But womanhood wasn't through with me. I had given birth to a son whose newborn head was approximately the size of a basketball. After a lifetime of coughing from asthma, and in my late fifties, I began noticing some dampness after I coughed. So I was back to the pads.
Period and incontinence underwear share features, though brands may use different methods and fabrics. As pads come in different sizes, the panties come in different absorbencies.
Dr. Karmon James of the Cleveland Clinic described the amount that period underwear can hold, saying, "Period underwear typically holds somewhere between one and two tampons worth of flow."
James noted that period underwear is safe if washed properly on a gentle or delicate cycle. No other laundry should be in that cycle. And fabric softeners or fabric sheets should not be used.
The Cleveland Clinic recommends that women not wear a pair for more than 12 hours and may need to adjust for less time depending on their flow. Because many brands are available, James recommended buying and testing several kinds on a light flow day. Each brand may contain different materials, including cotton, nylon, merino wool and polyester.
Some brands use microbiological technology to combat odor or reduce bacterial growth. According to Mayo Clinic, about 50% of women will experience some urinary incontinence in their lifetime. Don't expect it to be at the top of your gal pal book club discussion list, as it's even taboo between patients and physicians.
For women with minor problems, the new incontinence underwear may offer a great solution.
Mayo Clinic reported that only 25% to 61% of women who experience episodes would talk to their doctor. Women who are concerned should check with a physician, as there are procedures and medications to address the problem.
Some women may receive improvement from pelvic floor therapy. Others may benefit from devices, such as pessary or incontinence tampons. Some women with serious problems may need surgery to add a mid-urethral sling. Again, always check with your medical provider.
For women with minor problems, the new incontinence underwear may offer a great solution. My social media feed is filled with these products, and there are many to choose from. The same advice given for period underwear applies here. Order one pair of several different kinds and see which works best for you.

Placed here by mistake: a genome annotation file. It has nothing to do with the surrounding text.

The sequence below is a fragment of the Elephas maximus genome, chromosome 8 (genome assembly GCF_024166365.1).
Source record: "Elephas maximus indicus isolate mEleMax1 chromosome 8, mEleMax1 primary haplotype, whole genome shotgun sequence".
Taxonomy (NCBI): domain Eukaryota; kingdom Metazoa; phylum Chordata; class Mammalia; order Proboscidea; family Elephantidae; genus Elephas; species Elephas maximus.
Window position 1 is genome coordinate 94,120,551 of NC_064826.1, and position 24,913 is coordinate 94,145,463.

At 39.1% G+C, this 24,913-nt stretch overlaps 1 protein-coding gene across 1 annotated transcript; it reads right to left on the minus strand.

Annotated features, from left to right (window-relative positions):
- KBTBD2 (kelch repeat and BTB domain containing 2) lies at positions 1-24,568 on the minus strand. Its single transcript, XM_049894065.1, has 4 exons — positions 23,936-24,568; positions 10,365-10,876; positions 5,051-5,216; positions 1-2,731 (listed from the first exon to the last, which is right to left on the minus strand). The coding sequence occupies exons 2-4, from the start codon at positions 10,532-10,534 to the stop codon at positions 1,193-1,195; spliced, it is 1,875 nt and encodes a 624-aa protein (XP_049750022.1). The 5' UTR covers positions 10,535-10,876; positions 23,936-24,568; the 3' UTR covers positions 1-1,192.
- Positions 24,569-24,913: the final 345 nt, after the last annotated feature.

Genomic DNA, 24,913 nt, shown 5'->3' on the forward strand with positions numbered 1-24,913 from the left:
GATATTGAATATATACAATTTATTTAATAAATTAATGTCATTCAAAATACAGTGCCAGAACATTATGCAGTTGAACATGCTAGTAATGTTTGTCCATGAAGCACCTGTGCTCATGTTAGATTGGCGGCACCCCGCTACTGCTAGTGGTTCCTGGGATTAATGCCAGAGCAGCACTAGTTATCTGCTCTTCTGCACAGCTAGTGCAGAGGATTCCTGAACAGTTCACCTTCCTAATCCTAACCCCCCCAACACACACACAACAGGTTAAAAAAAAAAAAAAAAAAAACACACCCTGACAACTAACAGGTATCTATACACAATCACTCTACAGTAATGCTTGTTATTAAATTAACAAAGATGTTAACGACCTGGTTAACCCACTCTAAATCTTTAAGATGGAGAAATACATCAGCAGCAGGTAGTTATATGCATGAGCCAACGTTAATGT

I ordered two brands. Despite the literature stating that these products could be washed in the washer, one required handwashing. Both pairs fit well. There was also a huge price difference. The most well-known brand costs three times as much per pair as the other, at forty dollars a pair (the price drops if you buy multiple pairs).
Yet, the more expensive brand, consistent in price with most others, could be washed in a washer (by itself or with other undies of the same kind.) You cannot wash these products with your regular laundry. As a rule, I don't put my delicates in the dryer and hang them on a rack.
Both pairs did the job. I don't usually need them unless I'm having a coughing fit from my asthma. I don't wear pads at home because I'm close to the bathroom. I felt comfortable in both brands, but I would add a pad if I were headed somewhere with an unknown bathroom situation. I'm not sure any product can fix my anxiety over that.
The National Association for Continence believes these products best suit women with light-to-medium leaks. One aspect I liked, and I suspect this is true of the period underwear, is that they came in different colors and styles, from thongs to hip-huggers and boy cuts. No Granny panties unless that's your preference.
Technology sometimes comes with unwanted baggage. But the only luggage, in this case, is the cost, which will come down with more competition. Women of all ages can benefit from these products and know they are helping our planet.
Next Avenue and the author do not offer this piece as medical advice. A patient or advocate should always discuss clinical issues with a medical provider.